A final shortcoming of the behaviorist view is that it does not acknowledge that learning sometimes occurs without causing an observable change in behavior. Think about learning in school. What if you study a section of a textbook and remember what it says, but are never given a test question about it? Does that mean you did not learn the content of the textbook? Rather than saying that behaviorist explanations shed light on learning, it is probably more correct to say that they help explain performance (Medin, Ross, & Markman, 2001). Although an explanation of performance may be a useful contribution to psychology, it is far less comprehensive than the original goals of behaviorism.

The Cognitive Revolution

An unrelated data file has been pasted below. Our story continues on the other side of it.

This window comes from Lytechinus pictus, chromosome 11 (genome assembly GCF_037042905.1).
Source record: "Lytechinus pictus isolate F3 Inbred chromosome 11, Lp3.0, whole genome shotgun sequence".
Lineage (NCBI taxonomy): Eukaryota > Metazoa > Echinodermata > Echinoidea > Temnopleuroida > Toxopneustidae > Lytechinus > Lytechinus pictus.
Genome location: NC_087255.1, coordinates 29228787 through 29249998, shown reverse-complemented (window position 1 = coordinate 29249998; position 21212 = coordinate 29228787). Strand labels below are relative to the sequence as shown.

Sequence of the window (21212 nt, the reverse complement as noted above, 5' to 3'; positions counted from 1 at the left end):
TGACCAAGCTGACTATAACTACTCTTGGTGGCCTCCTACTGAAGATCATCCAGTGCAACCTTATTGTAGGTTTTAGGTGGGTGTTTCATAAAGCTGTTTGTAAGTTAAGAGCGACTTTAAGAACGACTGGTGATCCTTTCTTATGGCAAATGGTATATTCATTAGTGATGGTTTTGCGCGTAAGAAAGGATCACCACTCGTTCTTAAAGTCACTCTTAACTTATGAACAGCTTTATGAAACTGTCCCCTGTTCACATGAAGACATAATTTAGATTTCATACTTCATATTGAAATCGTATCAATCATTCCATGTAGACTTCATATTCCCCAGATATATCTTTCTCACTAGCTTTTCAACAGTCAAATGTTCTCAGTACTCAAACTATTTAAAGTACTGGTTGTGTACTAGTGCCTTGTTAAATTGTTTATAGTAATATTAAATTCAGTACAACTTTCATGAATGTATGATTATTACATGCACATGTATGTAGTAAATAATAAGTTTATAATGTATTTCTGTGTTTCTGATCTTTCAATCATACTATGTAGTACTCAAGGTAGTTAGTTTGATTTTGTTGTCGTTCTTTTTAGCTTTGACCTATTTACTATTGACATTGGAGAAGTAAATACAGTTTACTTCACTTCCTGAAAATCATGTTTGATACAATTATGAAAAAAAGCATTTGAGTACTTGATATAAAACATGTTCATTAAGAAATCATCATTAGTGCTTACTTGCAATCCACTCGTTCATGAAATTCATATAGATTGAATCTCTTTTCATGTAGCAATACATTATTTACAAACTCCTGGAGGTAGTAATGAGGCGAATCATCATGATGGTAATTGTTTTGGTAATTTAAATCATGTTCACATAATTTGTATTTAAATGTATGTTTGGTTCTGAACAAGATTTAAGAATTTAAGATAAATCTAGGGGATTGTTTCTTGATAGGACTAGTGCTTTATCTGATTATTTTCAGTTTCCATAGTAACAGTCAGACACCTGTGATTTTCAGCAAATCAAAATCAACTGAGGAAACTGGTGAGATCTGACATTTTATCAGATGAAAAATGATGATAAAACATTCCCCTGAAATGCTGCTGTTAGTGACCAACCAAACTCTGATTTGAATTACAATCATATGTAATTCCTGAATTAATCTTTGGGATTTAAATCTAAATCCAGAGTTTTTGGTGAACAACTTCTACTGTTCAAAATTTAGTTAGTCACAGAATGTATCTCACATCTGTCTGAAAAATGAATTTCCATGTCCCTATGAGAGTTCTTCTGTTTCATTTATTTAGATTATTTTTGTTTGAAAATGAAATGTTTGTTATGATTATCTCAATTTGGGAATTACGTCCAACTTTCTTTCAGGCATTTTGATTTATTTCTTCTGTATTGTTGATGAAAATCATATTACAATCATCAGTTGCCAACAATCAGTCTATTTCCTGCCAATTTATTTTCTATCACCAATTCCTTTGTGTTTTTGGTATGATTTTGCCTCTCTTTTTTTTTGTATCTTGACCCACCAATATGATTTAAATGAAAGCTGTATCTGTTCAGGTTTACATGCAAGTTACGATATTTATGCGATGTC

While the first wave of research that revealed the shortcomings of behaviorism was being produced in the 1930s and 1940s, other seeds for a revolution were being planted and beginning to grow. As you probably know, the most significant historical event of the 1940s was World War II. The war had a profound impact on all areas of life; science was no exception. Prominent scientists and mathematicians throughout the United States and Europe were recruited to the war effort, lending their expertise to develop computers, break enemy codes, design aircraft controls, design weapons guidance systems, etc. Researchers would observe certain types of behaviors (for example, reaction times or errors) and make inferences about the mental processes underlying the behaviors. At the same time, doctors and physiologists were learning much about the brain’s functioning from examining and rehabilitating soldiers who had suffered brain injuries in the war. These two fields of inquiry—computer science and neuroscience—led to profound observations about the nature of knowledge, information, and human thought (Gardner, 1985).